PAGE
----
On Dec. 12, news broke that President-Elect Donald Trump is set to name Exxon Mobil CEO and president Rex Tillerson for his new secretary of state and oust supposed front-runner Mitt Romney from the coveted diplomatic position. A businessman with no policy or government experience, Tillerson has come under fire in the days leading up to media confirmation of his appointment for his alleged business and financial ties to Russia, but as CEO of one of the world's largest oil companies, others are wondering what Rex Tillerson's views on climate change are and what, if anything, he might do about the issue as secretary of state.
As it turns out, Tillerson's stance on climate change is much more progressive than Trump's, though given Trump's most recent comments about the massive issue, it's far from surprising. Under Tillerson's leadership, Exxon released a statement saying they agree with the Paris climate change agreement, a pact among the nations of the world to stem the ill effects of climate change, and his personal comments echo those of his company. Tillerson's beliefs clearly break from Trump's ever-changing stance on climate change, but it's far from the first time someone close to The Donald disagreed with him.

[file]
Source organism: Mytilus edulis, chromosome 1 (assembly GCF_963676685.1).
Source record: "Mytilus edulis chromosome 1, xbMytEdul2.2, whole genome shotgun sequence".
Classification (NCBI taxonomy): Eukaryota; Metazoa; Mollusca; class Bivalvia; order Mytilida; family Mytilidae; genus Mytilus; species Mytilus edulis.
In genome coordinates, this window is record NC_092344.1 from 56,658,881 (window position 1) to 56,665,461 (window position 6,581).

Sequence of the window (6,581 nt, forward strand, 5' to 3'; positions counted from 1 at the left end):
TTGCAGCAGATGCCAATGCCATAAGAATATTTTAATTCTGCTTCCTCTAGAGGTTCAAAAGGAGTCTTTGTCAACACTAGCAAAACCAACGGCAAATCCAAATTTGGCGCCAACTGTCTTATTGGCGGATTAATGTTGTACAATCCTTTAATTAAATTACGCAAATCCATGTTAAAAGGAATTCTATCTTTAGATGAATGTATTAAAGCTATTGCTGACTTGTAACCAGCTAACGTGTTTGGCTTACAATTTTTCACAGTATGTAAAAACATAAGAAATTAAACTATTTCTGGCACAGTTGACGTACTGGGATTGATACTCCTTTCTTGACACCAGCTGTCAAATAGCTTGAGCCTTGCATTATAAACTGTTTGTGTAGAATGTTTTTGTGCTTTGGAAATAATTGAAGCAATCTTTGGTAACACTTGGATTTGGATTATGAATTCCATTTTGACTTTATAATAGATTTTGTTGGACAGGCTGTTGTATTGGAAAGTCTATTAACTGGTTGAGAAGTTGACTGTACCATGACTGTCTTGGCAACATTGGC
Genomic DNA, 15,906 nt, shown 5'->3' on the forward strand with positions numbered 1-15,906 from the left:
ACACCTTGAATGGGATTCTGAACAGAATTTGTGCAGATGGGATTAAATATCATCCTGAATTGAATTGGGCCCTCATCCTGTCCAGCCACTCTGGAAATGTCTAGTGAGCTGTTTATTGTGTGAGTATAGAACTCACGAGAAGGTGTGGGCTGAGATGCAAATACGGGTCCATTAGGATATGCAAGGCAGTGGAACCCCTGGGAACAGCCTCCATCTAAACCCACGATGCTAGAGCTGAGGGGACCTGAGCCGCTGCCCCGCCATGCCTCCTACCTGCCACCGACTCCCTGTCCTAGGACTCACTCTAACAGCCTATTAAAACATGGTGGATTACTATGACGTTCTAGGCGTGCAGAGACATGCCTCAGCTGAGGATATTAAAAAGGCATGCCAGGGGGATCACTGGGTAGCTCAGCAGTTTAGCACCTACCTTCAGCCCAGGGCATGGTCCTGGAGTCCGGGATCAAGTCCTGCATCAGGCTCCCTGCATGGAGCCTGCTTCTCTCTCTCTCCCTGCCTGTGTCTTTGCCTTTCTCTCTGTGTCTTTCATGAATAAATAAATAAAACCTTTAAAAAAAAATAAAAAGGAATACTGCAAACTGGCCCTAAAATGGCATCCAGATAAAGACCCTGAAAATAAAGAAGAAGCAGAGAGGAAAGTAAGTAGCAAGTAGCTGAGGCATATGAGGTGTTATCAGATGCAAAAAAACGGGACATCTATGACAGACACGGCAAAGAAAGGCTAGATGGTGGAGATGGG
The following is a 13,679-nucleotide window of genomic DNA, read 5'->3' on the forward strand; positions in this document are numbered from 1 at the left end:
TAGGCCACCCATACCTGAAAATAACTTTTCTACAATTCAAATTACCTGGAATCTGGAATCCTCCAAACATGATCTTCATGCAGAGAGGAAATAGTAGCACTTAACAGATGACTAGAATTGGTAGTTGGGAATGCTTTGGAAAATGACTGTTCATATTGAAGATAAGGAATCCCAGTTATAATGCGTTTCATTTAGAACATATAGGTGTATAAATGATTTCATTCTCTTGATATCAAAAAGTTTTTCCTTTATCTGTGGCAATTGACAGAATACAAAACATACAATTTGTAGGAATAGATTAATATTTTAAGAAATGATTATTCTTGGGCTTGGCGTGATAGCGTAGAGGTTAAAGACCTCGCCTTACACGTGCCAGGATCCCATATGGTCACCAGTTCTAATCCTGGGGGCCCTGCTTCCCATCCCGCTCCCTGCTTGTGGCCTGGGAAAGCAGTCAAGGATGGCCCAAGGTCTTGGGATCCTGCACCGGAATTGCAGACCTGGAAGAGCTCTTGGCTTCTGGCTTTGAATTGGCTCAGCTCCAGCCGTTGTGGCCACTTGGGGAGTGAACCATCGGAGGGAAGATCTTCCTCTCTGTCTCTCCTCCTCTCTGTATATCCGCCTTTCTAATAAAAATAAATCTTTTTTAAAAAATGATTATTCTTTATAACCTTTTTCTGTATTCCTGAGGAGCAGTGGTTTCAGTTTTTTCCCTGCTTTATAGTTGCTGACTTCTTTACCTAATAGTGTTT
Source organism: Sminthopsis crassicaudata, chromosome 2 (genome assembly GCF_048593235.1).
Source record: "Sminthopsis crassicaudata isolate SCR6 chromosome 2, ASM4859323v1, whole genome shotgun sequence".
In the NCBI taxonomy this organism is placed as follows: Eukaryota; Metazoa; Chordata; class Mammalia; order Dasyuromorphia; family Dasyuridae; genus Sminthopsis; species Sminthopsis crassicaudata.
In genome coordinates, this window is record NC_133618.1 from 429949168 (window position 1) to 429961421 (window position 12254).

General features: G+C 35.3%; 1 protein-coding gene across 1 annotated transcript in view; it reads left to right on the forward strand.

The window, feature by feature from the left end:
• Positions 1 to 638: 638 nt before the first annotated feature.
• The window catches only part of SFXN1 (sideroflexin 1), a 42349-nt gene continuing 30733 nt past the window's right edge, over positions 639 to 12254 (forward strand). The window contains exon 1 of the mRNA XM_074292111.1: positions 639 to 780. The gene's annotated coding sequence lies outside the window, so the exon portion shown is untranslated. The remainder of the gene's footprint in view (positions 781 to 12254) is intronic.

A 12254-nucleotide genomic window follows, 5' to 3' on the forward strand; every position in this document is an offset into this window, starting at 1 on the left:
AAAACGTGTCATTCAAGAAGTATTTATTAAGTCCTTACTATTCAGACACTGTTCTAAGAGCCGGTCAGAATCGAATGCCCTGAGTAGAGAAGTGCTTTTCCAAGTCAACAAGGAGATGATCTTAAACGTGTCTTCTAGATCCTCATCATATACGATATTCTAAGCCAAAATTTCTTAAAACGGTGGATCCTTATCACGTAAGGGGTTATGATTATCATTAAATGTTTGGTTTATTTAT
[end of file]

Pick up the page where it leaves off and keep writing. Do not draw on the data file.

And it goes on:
It's easy for even the staunchest Republican to look good next to the president-elect, and while Tillerson's view that climate change is a real thing is heartening in comparison to Trump's wildly-fluctuating views on this dangerous global issue, they don't make him a saint. It can't be forgotten that he is a modern-day oil baron who has made at least $150 million by leading the US's largest fossil fuel company. Tillerson complaining about the evils of climate change is akin to the CEO of Phillip Morris crying about lung cancer. What's worse is that Tillerson won't even be overseeing America's environmental security — that job is going to Oklahoma Attorney General and renowned climate change skeptic Scott Pruitt, who is slated to head the Environmental Protection Agency in Trump's administration. Worse still is that despite his politically-advantageous views today, Tillerson's company, Exxon, has known about climate change for 40 years and spent an unthinkable amount of money on misinformation campaigns to keep oil profits up. That's doesn't exactly constitute an eco-conscious legacy.
The appointment of Tillerson makes a bizarre kind of sense if you do the impossible and try to think from Trump's perspective: His "diplomatic skills" lie in his international business dealings, which is kinda like representing the entire US if you think of the country as a massive corporation. Unfortunately, Tillerson as secretary of state will do exactly that, and his appointment shows how Trump intends to run the country like a business.